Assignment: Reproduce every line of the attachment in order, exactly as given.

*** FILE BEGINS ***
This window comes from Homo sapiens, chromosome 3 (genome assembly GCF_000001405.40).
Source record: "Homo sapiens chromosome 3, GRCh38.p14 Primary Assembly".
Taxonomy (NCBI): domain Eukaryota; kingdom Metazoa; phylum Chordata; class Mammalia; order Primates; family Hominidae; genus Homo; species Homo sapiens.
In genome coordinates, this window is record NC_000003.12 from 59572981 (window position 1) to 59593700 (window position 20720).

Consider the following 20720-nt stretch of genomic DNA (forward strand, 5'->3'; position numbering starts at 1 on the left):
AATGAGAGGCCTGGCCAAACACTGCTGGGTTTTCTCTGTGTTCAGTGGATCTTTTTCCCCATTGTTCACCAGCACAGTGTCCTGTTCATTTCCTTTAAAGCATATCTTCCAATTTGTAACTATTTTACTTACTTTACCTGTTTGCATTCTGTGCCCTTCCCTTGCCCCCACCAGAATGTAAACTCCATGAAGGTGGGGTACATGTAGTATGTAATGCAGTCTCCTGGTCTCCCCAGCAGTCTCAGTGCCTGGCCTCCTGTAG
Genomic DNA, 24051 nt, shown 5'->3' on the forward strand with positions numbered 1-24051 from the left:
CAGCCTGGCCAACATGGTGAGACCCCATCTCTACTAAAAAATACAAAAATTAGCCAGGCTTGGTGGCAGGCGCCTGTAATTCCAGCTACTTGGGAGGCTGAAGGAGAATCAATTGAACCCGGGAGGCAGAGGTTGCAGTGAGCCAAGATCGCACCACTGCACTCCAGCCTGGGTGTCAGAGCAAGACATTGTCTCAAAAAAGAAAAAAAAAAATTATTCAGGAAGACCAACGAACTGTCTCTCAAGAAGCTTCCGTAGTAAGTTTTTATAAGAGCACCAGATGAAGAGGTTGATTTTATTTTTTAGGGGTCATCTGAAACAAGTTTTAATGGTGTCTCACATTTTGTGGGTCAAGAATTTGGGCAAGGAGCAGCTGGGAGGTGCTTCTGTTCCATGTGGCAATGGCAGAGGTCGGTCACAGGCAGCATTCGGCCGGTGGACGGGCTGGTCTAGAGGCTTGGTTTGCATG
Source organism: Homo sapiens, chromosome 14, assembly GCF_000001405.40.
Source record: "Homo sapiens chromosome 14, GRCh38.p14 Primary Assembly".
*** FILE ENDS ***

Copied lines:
This window comes from Homo sapiens, chromosome 3 (genome assembly GCF_000001405.40).
Source record: "Homo sapiens chromosome 3, GRCh38.p14 Primary Assembly".
Taxonomy (NCBI): domain Eukaryota; kingdom Metazoa; phylum Chordata; class Mammalia; order Primates; family Hominidae; genus Homo; species Homo sapiens.
In genome coordinates, this window is record NC_000003.12 from 59572981 (window position 1) to 59593700 (window position 20720).

Consider the following 20720-nt stretch of genomic DNA (forward strand, 5'->3'; position numbering starts at 1 on the left):
AATGAGAGGCCTGGCCAAACACTGCTGGGTTTTCTCTGTGTTCAGTGGATCTTTTTCCCCATTGTTCACCAGCACAGTGTCCTGTTCATTTCCTTTAAAGCATATCTTCCAATTTGTAACTATTTTACTTACTTTACCTGTTTGCATTCTGTGCCCTTCCCTTGCCCCCACCAGAATGTAAACTCCATGAAGGTGGGGTACATGTAGTATGTAATGCAGTCTCCTGGTCTCCCCAGCAGTCTCAGTGCCTGGCCTCCTGTAG
Genomic DNA, 24051 nt, shown 5'->3' on the forward strand with positions numbered 1-24051 from the left:
CAGCCTGGCCAACATGGTGAGACCCCATCTCTACTAAAAAATACAAAAATTAGCCAGGCTTGGTGGCAGGCGCCTGTAATTCCAGCTACTTGGGAGGCTGAAGGAGAATCAATTGAACCCGGGAGGCAGAGGTTGCAGTGAGCCAAGATCGCACCACTGCACTCCAGCCTGGGTGTCAGAGCAAGACATTGTCTCAAAAAAGAAAAAAAAAAATTATTCAGGAAGACCAACGAACTGTCTCTCAAGAAGCTTCCGTAGTAAGTTTTTATAAGAGCACCAGATGAAGAGGTTGATTTTATTTTTTAGGGGTCATCTGAAACAAGTTTTAATGGTGTCTCACATTTTGTGGGTCAAGAATTTGGGCAAGGAGCAGCTGGGAGGTGCTTCTGTTCCATGTGGCAATGGCAGAGGTCGGTCACAGGCAGCATTCGGCCGGTGGACGGGCTGGTCTAGAGGCTTGGTTTGCATG
Source organism: Homo sapiens, chromosome 14, assembly GCF_000001405.40.
Source record: "Homo sapiens chromosome 14, GRCh38.p14 Primary Assembly".